Posted by: trevormeers | April 9, 2011

The Story Of You (As Told By Your Stuff)

Want a quick peek at what you’re all about? Take a look at the stuff accumulating around you.

Movies’ opening sequences often involve a slow pan of an office’s walls, the camera lingering on medals in glass cases, photos of men in uniforms standing by intimidating aircraft or pictures of someone shaking hands with a president. Another popular scene involves a character pointing to a sports team photo on the wall, nodding knowingly and saying, “That was some team you had there. I remember the night you won it all.”

On the big screen, it’s harder to find shots that linger on a desk full of free ballpoint pens and notepads or shots of characters reminiscing with things like, “I remember when they gave out these foam penguins at the trade show in ’98. Epic year. Epic.”

But even if most of our offices and homes don’t provide dramatic still-life images, they still tell stories. The items that gather around us, whether purposeful mementos or items that time’s tide simply carried up onto the shore of our desks and end tables, still have plenty to say. That’s why so many magazines have standing features about “What’s In Your Backpack/Garage/Office?” After reading one of these columns recently (I now happen to know that discredited sprinter Marion Jones always keeps a copy of her own book in her bag), I found myself surveying the artifacts that fill the small domain allocated to me as a daily workspace.

Below is a quick inventory that might be taken as something of a Rorschach portrait of me. If this gets you staring at your own collection of dust-gathering treasures, share what you discover in the comments section below. It’ll be a little like nosing around each other’s spare rooms without the awkwardness of getting caught and having to pretend we were looking for the bathroom.

Inventory of 3rd floor office, spring 2011:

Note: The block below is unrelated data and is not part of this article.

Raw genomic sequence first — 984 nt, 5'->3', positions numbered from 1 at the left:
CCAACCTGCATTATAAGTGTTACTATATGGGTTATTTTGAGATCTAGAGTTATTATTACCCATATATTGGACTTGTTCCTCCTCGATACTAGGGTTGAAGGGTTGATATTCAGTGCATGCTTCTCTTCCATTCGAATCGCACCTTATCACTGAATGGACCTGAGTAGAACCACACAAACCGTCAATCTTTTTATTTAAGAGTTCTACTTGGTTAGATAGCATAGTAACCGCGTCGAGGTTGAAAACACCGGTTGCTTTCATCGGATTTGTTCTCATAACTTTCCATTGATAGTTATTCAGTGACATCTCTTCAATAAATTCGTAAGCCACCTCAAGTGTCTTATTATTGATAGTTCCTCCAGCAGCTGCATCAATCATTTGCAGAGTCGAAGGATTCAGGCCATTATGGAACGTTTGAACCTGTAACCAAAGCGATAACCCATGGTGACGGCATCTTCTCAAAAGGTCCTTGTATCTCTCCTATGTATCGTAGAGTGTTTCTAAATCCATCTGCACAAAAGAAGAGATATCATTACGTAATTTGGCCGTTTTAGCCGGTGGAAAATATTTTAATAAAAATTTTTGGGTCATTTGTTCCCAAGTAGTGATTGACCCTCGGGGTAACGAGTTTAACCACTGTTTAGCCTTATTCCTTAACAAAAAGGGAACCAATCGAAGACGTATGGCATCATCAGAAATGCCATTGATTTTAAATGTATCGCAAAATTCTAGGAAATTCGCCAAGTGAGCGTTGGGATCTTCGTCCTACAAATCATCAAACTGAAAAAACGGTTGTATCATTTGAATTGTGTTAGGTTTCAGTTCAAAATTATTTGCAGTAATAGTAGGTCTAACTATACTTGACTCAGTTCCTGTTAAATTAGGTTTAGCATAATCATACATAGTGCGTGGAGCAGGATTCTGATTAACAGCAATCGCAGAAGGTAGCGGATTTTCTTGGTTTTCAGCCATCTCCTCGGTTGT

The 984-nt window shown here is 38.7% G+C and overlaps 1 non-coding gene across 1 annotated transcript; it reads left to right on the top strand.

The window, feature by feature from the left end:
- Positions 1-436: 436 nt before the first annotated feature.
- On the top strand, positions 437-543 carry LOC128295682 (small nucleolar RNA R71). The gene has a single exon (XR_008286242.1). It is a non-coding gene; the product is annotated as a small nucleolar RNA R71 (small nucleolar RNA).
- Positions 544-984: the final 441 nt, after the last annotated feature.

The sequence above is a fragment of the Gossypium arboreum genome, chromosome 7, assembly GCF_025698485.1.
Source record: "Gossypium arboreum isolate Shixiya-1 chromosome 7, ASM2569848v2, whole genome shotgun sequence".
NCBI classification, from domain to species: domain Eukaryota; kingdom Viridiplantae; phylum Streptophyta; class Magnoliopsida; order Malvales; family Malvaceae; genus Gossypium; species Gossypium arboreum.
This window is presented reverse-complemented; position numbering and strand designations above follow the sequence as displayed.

Permit to travel in the Black Elk Wilderness – From my solo winter hike to the summit of Harney Peak in the Black Hills. The yellow card is nicely bent from riding to the top and back in a cargo pocket.

Camp Dogwood bandanna – A token of the last great adventure with my old black Lab Moose. Dog camp isn’t exactly my cup of kibble, and Moose appreciated neither the dress-up-your-dog games nor being tied up in the “Barking Lot” while I went inside for lunch, but it still was a road trip suitable for capping our lives together. (See the pix and read highlights of the story here.)

Picture of Katie, me and George Washington – No family photo album is complete without at least one shot of your family grinning like the Griswolds in front of Mt. Rushmore.

Picture of Alli dressed as a flower girl sitting beside me on a porch – She’s about 5, and the angle of her head shows she quite possibly realizes that she’s going to someday break her daddy’s heart when she goes and gets married and puts this photo up on the screen at the reception.

Picture of me and the family on a sand dune in Michigan – Teri hates this picture of herself, but she hasn’t given me a good option for the desk yet.

Stone from dry Utah streambed – Crazy Horse went into battle with a stone tied behind his ear for good luck. I take this one out and rub it from time to time to remind myself that no matter how important today’s irritating meeting seems, the canyons are still out there baking in the sun, completely uninterested in what Ken From Accounts Payable just said about me in front of everyone.

Insulated cup of pinon nut coffee from New Mexico – Far smoother than my usual high-octane Starbucks blend, this brand of java is as relaxing as a Santa Fe sunset, bro.

Press badge from Indy 500 – I almost felt guilty for getting pit passes to “the greatest spectacle in racing,” considering how many of my friends who actually love car racing never get that chance. Almost.

Alaska Barometer – Yes, every tacky gift shop on the planet has some variety of the “When Moose Tail Is Wet, Rain/When Moose Tail Swings, Windy” joke. But mine came from Alaska.

Photo of me with an Olympic gold medal – We hired wrestler Rulon Gardner to give a motivational speech at one of our sales conferences a few years back. He carries his gold medal in his pocket and lets desk jockeys like me pose with it. And as a matter of fact, Rulon was a Cornhusker, just like me, not that I kept bringing that up to everyone at the conference or anything.